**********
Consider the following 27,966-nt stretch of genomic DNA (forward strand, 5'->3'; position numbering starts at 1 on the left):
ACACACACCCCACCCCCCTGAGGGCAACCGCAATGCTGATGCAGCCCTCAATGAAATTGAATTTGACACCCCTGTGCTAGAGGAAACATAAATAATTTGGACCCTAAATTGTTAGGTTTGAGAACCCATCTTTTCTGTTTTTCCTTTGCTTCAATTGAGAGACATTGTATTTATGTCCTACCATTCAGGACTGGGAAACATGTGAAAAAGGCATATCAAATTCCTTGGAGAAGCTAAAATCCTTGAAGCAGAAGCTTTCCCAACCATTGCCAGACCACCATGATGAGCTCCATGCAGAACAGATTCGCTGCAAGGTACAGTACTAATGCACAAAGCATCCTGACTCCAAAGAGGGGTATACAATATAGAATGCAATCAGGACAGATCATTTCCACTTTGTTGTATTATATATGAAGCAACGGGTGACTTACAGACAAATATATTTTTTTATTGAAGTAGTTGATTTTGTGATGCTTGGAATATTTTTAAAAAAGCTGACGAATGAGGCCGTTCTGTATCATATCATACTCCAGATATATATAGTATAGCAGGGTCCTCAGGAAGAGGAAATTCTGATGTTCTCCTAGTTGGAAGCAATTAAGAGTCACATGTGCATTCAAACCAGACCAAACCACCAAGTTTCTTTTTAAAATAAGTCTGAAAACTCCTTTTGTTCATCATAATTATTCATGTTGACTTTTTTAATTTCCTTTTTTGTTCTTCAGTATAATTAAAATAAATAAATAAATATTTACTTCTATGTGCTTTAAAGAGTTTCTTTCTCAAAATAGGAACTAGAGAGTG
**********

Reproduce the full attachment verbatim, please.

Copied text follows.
Consider the following 27,966-nt stretch of genomic DNA (forward strand, 5'->3'; position numbering starts at 1 on the left):
ACACACACCCCACCCCCCTGAGGGCAACCGCAATGCTGATGCAGCCCTCAATGAAATTGAATTTGACACCCCTGTGCTAGAGGAAACATAAATAATTTGGACCCTAAATTGTTAGGTTTGAGAACCCATCTTTTCTGTTTTTCCTTTGCTTCAATTGAGAGACATTGTATTTATGTCCTACCATTCAGGACTGGGAAACATGTGAAAAAGGCATATCAAATTCCTTGGAGAAGCTAAAATCCTTGAAGCAGAAGCTTTCCCAACCATTGCCAGACCACCATGATGAGCTCCATGCAGAACAGATTCGCTGCAAGGTACAGTACTAATGCACAAAGCATCCTGACTCCAAAGAGGGGTATACAATATAGAATGCAATCAGGACAGATCATTTCCACTTTGTTGTATTATATATGAAGCAACGGGTGACTTACAGACAAATATATTTTTTTATTGAAGTAGTTGATTTTGTGATGCTTGGAATATTTTTAAAAAAGCTGACGAATGAGGCCGTTCTGTATCATATCATACTCCAGATATATATAGTATAGCAGGGTCCTCAGGAAGAGGAAATTCTGATGTTCTCCTAGTTGGAAGCAATTAAGAGTCACATGTGCATTCAAACCAGACCAAACCACCAAGTTTCTTTTTAAAATAAGTCTGAAAACTCCTTTTGTTCATCATAATTATTCATGTTGACTTTTTTAATTTCCTTTTTTGTTCTTCAGTATAATTAAAATAAATAAATAAATATTTACTTCTATGTGCTTTAAAGAGTTTCTTTCTCAAAATAGGAACTAGAGAGTG